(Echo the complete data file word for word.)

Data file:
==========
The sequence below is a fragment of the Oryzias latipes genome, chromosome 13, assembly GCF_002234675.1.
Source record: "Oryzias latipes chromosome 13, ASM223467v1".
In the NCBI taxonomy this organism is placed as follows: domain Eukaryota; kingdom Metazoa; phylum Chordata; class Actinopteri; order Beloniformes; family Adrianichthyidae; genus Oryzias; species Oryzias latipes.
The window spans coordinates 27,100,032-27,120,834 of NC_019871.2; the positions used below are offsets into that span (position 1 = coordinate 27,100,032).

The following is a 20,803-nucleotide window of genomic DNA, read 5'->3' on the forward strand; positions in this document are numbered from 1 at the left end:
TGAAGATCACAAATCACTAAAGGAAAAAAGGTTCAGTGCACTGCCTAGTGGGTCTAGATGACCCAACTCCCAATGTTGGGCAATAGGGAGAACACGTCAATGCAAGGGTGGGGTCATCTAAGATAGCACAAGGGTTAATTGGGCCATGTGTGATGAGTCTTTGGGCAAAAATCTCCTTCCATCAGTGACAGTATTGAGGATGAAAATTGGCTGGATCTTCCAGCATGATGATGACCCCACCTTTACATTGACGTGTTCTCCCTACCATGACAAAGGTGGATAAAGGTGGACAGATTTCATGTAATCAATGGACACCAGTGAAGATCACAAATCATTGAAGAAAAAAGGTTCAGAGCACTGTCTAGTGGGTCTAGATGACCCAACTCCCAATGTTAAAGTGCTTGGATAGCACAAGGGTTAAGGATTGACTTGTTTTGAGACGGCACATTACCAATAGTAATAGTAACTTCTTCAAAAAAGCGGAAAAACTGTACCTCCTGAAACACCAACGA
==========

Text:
The sequence below is a fragment of the Oryzias latipes genome, chromosome 13, assembly GCF_002234675.1.
Source record: "Oryzias latipes chromosome 13, ASM223467v1".
In the NCBI taxonomy this organism is placed as follows: domain Eukaryota; kingdom Metazoa; phylum Chordata; class Actinopteri; order Beloniformes; family Adrianichthyidae; genus Oryzias; species Oryzias latipes.
The window spans coordinates 27,100,032-27,120,834 of NC_019871.2; the positions used below are offsets into that span (position 1 = coordinate 27,100,032).

The following is a 20,803-nucleotide window of genomic DNA, read 5'->3' on the forward strand; positions in this document are numbered from 1 at the left end:
TGAAGATCACAAATCACTAAAGGAAAAAAGGTTCAGTGCACTGCCTAGTGGGTCTAGATGACCCAACTCCCAATGTTGGGCAATAGGGAGAACACGTCAATGCAAGGGTGGGGTCATCTAAGATAGCACAAGGGTTAATTGGGCCATGTGTGATGAGTCTTTGGGCAAAAATCTCCTTCCATCAGTGACAGTATTGAGGATGAAAATTGGCTGGATCTTCCAGCATGATGATGACCCCACCTTTACATTGACGTGTTCTCCCTACCATGACAAAGGTGGATAAAGGTGGACAGATTTCATGTAATCAATGGACACCAGTGAAGATCACAAATCATTGAAGAAAAAAGGTTCAGAGCACTGTCTAGTGGGTCTAGATGACCCAACTCCCAATGTTAAAGTGCTTGGATAGCACAAGGGTTAAGGATTGACTTGTTTTGAGACGGCACATTACCAATAGTAATAGTAACTTCTTCAAAAAAGCGGAAAAACTGTACCTCCTGAAACACCAACGA